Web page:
The Toronto Sun reported on October 26 that a Mississauga woman was charged with the killing of her 15-year-old autistic son.
The report stated that the body of Tony Khor was found after Peel police were called to the Homewood Suites Hotel on Edwards Blvd., in the Hurontario St.-Hwy. 401 area, around 11 a.m. yesterday.
Const. J.P. Valade refused to say who called police, but sources confirmed the woman called authorities, saying the boy was dead.
Valade said the suspect and her husband had a domestic argument Saturday night. While she wasn't physically hurt, she apparently felt that she needed to leave the home and she booked a room at the hotel for her and her son, he said.
"Sometime between (Saturday) evening and (Sunday) morning," the teen was killed, Valade said.
Police said there were signs of trauma on the boy's body, but didn't release any details. Results from an autopsy have not been released.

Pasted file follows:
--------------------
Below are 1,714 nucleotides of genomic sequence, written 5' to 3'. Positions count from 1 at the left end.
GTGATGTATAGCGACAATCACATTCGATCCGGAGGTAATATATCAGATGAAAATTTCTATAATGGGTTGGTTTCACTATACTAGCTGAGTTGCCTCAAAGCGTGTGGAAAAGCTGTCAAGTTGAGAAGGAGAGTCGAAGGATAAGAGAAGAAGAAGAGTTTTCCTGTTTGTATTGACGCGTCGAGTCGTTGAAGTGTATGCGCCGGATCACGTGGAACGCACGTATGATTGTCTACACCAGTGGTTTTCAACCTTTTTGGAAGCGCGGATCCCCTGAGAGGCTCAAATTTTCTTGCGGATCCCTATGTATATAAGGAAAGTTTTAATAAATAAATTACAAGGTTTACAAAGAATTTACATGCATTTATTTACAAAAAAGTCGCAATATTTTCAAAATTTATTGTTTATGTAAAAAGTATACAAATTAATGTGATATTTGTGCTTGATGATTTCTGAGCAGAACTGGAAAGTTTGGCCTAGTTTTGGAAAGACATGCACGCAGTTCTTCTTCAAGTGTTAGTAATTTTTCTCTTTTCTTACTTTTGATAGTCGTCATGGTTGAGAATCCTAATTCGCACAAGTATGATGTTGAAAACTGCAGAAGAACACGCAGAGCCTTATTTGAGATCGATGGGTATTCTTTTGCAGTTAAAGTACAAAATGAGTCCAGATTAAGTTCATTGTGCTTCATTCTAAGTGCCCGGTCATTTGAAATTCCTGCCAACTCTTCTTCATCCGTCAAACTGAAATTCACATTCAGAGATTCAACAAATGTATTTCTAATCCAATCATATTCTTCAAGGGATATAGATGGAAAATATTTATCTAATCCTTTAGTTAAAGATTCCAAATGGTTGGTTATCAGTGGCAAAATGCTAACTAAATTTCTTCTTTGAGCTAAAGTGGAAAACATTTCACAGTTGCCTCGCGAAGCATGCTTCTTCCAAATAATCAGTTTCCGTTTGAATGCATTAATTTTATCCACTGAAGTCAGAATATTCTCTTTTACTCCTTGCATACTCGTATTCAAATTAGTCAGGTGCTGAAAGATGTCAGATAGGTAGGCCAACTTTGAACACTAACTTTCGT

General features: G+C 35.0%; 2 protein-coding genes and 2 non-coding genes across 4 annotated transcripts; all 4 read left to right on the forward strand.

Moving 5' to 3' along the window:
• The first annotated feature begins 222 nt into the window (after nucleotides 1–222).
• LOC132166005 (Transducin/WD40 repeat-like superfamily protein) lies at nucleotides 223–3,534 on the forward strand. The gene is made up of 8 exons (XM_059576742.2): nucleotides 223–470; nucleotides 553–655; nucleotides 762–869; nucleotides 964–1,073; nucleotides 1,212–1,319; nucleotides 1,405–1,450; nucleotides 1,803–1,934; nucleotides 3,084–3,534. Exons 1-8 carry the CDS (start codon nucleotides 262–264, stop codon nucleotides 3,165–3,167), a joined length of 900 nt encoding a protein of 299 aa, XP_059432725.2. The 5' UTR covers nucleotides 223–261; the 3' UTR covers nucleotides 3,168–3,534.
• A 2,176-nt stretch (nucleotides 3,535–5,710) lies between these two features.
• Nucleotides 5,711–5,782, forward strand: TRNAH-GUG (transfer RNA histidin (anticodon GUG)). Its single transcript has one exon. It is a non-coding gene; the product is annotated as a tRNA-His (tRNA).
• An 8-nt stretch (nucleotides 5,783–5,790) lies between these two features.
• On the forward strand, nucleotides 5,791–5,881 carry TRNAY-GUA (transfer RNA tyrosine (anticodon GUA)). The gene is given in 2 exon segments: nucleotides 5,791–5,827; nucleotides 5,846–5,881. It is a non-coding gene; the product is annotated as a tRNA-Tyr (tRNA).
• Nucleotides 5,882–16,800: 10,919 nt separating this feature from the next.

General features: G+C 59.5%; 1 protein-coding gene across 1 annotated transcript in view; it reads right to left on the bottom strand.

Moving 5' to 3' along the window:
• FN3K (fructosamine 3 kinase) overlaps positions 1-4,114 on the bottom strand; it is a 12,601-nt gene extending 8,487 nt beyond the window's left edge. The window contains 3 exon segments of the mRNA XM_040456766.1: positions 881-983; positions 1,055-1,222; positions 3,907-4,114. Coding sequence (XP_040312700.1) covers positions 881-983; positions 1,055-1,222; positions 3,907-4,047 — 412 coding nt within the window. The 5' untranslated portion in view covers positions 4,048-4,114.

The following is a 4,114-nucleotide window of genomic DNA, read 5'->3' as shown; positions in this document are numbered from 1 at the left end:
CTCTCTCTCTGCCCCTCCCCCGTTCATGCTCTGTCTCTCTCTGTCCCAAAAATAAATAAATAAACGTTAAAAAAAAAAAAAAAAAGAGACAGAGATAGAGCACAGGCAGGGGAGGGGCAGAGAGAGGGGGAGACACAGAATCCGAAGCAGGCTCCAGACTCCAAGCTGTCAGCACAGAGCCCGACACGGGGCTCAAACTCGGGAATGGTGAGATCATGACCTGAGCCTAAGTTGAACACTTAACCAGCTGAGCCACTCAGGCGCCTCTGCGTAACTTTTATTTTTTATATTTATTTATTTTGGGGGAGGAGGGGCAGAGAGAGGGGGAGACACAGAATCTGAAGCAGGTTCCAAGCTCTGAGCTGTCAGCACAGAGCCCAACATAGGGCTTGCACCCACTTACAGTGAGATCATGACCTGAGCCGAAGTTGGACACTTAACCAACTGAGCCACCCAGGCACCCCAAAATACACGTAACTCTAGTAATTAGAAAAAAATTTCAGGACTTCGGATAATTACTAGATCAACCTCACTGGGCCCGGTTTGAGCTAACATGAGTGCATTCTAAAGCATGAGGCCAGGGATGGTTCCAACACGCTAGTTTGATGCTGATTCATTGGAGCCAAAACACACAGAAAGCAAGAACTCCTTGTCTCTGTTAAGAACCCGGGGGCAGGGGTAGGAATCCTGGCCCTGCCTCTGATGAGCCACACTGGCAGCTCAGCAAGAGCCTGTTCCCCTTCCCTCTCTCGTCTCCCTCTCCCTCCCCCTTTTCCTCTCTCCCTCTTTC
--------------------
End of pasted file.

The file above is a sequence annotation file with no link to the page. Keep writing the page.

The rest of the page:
Homicide detectives allege the boy's murder was premeditated and charged the boys mother with first-degree murder.
Police didn't reveal the severity of Khor's autism. The family is not known to police and Khor is the couple's only child, Valade said.
A similar incident happened more than a decade ago in Montreal where Charles Blais, an autistic boy, was killed by his mother. Blais's mom was charged but when prosecuted she was given a suspended sentence.
Alex Schadenberg, the executive director of the Euthanasia Prevention Coalition commented that these cases are particularly distressing because the autistic son will normally completely and totally trust and depend on his mother.
"My fourteen year-old son is autistic and I feel particularly connected to cases where a parent of an autistic child injures or kills there child, said Schadenberg. I understand the challenges in raising an autistic child and I do not claim to be a perfect parent but the thought of killing an autistic child is abhorent."
We cannot make a judgement on this case without further information. It is possible that Khor's mother was experiencing a total mental breakdown, but even if that were true the court should not consider autism as a mitigating factor but rather society needs to extend special legal protection to people with disabilities because of their vulnerable nature.